I wanted to try something new with blogging. Instead of just talking about topics in youth literature, I want to talk about the books I'm reading. I love reading reviews of the books I read (after I finish them), so part of what I want to do is write mini-reviews for the books I've read in the past month.
Here's what I read in March.
Some of the Parts by Hannah Barnaby
I actually didn't think I was going to like this book. I thought it was going to be too similar to Jessi Kirby's Things We Know By Heart. I was wrong. Some of the Parts was less about finding organ recipients and more about grieving, and it was beautifully written. I'm so glad I decided to give this book a chance; I almost didn't read it.
The Siren by Kiera Cass
Confession: I didn't love The Selection series. I liked it well enough to read the first three books, but I haven't read the others. Because of that, I wasn't sure I was going to read The Siren, but I haven't read many books about sirens, and I love the ocean, and plus: THAT COVER. It's so pretty that I couldn't resist it. Needless to say, I adore this book. It is so much better than the books in The Selection series: the story is more interesting, the writing is fantastic, and basically everything about it was so good that I wish there was a sequel. Or a whole series. Anything that will let me stay in the world Cass created for a just a little while longer.
The Distance From Me to You by Marina Gessner
When you're a couple chapters into a book and you say, "This is reading like a packaged book," and you turn out to be right, it's probably not a good sign. That's what happened when I started reading The Distance From Me to You, and I ended up not enjoying the book as much as I would have liked. I love the idea of it: a teen decides to hike the Appalachians on her own, which could lead to so much self-discovery and learning how to be self-sufficient. At the end of the day, this book was more of a romance than a coming-of-age story, and that's why I was disappointed in it.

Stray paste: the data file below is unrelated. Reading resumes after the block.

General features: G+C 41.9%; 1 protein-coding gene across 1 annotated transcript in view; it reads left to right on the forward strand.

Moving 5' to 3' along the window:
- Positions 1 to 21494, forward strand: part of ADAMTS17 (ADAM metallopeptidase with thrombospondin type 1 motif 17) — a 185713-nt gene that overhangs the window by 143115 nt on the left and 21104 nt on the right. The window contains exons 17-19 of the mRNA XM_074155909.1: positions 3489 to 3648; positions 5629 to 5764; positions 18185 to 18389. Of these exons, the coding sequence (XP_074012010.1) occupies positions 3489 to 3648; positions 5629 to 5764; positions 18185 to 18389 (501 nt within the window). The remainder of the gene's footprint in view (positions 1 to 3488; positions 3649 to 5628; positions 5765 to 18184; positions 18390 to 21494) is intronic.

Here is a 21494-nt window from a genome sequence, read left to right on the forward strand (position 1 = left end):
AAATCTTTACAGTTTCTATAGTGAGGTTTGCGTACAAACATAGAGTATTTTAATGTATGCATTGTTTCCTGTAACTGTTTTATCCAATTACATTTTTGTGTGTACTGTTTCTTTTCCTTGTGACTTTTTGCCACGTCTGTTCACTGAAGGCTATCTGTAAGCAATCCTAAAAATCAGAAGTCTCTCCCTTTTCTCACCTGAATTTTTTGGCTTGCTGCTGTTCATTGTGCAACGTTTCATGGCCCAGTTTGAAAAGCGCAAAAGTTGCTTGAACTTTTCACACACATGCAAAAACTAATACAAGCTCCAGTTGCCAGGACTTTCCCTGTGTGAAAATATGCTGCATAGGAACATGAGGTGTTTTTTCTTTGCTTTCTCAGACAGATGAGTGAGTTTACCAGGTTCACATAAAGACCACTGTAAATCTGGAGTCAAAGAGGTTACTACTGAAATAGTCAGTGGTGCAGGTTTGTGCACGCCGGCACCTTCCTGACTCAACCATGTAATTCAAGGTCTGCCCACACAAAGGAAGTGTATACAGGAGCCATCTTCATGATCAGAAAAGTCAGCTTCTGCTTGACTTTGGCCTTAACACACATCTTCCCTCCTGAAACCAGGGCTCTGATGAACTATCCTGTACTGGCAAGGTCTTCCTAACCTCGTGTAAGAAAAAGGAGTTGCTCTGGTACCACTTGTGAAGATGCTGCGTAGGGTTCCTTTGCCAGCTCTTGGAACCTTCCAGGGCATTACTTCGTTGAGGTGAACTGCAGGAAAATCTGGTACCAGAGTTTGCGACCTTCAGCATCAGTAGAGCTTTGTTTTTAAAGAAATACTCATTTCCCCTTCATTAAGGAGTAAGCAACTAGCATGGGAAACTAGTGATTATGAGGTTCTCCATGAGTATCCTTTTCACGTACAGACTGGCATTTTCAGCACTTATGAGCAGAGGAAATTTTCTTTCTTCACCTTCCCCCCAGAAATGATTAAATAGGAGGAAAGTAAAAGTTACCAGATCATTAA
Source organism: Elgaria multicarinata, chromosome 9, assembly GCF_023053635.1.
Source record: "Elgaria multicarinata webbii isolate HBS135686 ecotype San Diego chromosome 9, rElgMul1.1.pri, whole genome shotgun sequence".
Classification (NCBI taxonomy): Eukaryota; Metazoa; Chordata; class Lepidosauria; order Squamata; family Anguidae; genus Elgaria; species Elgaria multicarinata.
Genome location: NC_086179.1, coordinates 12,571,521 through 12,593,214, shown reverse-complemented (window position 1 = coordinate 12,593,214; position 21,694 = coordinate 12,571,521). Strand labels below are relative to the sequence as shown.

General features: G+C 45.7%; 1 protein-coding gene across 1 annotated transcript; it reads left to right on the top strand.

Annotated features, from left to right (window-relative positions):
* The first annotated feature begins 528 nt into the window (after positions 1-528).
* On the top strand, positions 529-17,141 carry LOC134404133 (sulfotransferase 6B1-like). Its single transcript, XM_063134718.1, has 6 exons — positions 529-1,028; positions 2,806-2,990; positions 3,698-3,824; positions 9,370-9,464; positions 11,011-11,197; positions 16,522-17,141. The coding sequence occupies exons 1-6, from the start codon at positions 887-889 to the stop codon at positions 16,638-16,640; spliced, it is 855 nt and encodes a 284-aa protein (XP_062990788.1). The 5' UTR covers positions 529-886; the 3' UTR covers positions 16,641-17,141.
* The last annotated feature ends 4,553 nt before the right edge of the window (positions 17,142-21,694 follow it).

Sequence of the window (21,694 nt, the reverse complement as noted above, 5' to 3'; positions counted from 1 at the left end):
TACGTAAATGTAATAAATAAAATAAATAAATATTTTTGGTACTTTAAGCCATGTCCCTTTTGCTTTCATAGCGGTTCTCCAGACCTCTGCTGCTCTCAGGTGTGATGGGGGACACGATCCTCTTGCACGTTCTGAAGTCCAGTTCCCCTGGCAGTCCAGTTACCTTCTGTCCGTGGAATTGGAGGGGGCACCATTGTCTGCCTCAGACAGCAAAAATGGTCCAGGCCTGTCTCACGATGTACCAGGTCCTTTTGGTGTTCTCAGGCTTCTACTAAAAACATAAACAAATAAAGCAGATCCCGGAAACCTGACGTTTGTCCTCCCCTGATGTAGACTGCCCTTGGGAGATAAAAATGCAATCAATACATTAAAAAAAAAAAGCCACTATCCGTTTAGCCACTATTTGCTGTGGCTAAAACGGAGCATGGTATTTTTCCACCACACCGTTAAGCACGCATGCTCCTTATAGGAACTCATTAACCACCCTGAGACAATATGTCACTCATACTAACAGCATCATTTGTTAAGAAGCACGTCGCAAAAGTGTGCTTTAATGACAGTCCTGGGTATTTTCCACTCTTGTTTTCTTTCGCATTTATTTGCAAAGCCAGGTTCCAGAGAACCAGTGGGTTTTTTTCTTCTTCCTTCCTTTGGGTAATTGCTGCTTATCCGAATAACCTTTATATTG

The Love That Split the World by Emily Henry
I had high hopes for this book. I love the cover, and a friend of mine liked the book. Unfortunately, the book didn't work for me, partly because of the instalove and partly because I just got bored about halfway through the book. I liked the idea of having Native American mythology in it, though, I enjoyed reading those myths, though there are some people who feel like the author didn't represent the mythology well. Overall, for me, this was an okay but not great read.
The Unexpected Everything by Morgan Matson
I adore Morgan Matson. And I liked so much of this book. That being said, it is way too long for a contemporary novel. Halfway through the book, I said, "So, the story is over, then?" because it seemed like everything had been wrapped up nicely. I loved all the subplots of the book, but I felt like there was too much filler, which is why the book was too long and felt like it was over when I was only halfway through it. Overall, I liked the book, but it takes some patience to get through some of the less-interesting parts.
All the Answers by Kate Messner
I've been trying to read more middle grade fiction, and I thought this book would be good for when I visit schools to talk about our summer reading program. While I liked the story well enough, I thought the book was flawed in how it dealt with Ava's anxiety disorder. I don't want to say too much about it, because of spoilers, but I think how other characters responded to Ava's anxiety disorder could have been handled better.
Next month, I'm supposed to read poetry, short stories, plays, and screenplays for the reading challenge my sister and I are doing. So far, I'm planning on reading Buried Child by Sam Shepard, Our Town by Thornton Wilder, The Complete Stories and Poems of Edgar Allan Poe, and Black Hawk Down: The Shooting Script by Ken Nolan, and I want to re-read Flying at Night by Ted Kooser. I have to admit, though, that I might sneak some YA and middle grade fiction into the mix, especially since I'm trying to read things that I can talk to kids about during my summer reading program outreaches.
Did you read anything you loved (or hated) this month? Tell us about it in the comments!